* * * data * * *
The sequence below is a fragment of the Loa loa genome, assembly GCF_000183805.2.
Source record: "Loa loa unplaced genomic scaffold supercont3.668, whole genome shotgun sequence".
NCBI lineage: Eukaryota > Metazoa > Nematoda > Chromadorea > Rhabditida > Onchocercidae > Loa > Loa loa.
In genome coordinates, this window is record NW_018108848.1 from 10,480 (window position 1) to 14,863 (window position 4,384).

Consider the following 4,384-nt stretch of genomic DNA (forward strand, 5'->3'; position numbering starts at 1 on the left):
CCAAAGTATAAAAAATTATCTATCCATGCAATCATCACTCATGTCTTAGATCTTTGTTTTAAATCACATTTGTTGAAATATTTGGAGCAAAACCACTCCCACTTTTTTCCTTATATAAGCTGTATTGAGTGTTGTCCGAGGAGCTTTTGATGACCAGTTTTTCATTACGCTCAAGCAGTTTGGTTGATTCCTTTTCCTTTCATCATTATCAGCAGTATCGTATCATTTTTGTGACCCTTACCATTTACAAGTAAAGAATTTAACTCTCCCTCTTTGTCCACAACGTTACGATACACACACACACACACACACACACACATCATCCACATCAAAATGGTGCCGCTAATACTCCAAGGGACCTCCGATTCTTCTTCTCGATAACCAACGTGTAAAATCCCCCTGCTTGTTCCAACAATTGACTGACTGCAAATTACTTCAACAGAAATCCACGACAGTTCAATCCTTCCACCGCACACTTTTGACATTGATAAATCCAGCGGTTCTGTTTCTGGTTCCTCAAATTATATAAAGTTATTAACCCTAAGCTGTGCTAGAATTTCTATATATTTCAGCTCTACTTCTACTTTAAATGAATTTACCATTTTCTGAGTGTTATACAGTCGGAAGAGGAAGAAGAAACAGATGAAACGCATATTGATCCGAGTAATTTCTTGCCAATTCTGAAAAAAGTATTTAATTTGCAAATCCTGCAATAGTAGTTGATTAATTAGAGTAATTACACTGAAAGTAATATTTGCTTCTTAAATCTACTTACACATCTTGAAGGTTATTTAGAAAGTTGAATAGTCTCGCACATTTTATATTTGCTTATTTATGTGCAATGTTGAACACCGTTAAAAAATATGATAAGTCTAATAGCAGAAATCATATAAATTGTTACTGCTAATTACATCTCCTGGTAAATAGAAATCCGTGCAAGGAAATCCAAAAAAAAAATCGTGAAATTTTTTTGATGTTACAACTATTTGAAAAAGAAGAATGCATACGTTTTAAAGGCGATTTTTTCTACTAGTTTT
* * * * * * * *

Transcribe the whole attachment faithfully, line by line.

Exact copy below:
The sequence below is a fragment of the Loa loa genome, assembly GCF_000183805.2.
Source record: "Loa loa unplaced genomic scaffold supercont3.668, whole genome shotgun sequence".
NCBI lineage: Eukaryota > Metazoa > Nematoda > Chromadorea > Rhabditida > Onchocercidae > Loa > Loa loa.
In genome coordinates, this window is record NW_018108848.1 from 10,480 (window position 1) to 14,863 (window position 4,384).

Consider the following 4,384-nt stretch of genomic DNA (forward strand, 5'->3'; position numbering starts at 1 on the left):
CCAAAGTATAAAAAATTATCTATCCATGCAATCATCACTCATGTCTTAGATCTTTGTTTTAAATCACATTTGTTGAAATATTTGGAGCAAAACCACTCCCACTTTTTTCCTTATATAAGCTGTATTGAGTGTTGTCCGAGGAGCTTTTGATGACCAGTTTTTCATTACGCTCAAGCAGTTTGGTTGATTCCTTTTCCTTTCATCATTATCAGCAGTATCGTATCATTTTTGTGACCCTTACCATTTACAAGTAAAGAATTTAACTCTCCCTCTTTGTCCACAACGTTACGATACACACACACACACACACACACACACATCATCCACATCAAAATGGTGCCGCTAATACTCCAAGGGACCTCCGATTCTTCTTCTCGATAACCAACGTGTAAAATCCCCCTGCTTGTTCCAACAATTGACTGACTGCAAATTACTTCAACAGAAATCCACGACAGTTCAATCCTTCCACCGCACACTTTTGACATTGATAAATCCAGCGGTTCTGTTTCTGGTTCCTCAAATTATATAAAGTTATTAACCCTAAGCTGTGCTAGAATTTCTATATATTTCAGCTCTACTTCTACTTTAAATGAATTTACCATTTTCTGAGTGTTATACAGTCGGAAGAGGAAGAAGAAACAGATGAAACGCATATTGATCCGAGTAATTTCTTGCCAATTCTGAAAAAAGTATTTAATTTGCAAATCCTGCAATAGTAGTTGATTAATTAGAGTAATTACACTGAAAGTAATATTTGCTTCTTAAATCTACTTACACATCTTGAAGGTTATTTAGAAAGTTGAATAGTCTCGCACATTTTATATTTGCTTATTTATGTGCAATGTTGAACACCGTTAAAAAATATGATAAGTCTAATAGCAGAAATCATATAAATTGTTACTGCTAATTACATCTCCTGGTAAATAGAAATCCGTGCAAGGAAATCCAAAAAAAAAATCGTGAAATTTTTTTGATGTTACAACTATTTGAAAAAGAAGAATGCATACGTTTTAAAGGCGATTTTTTCTACTAGTTTT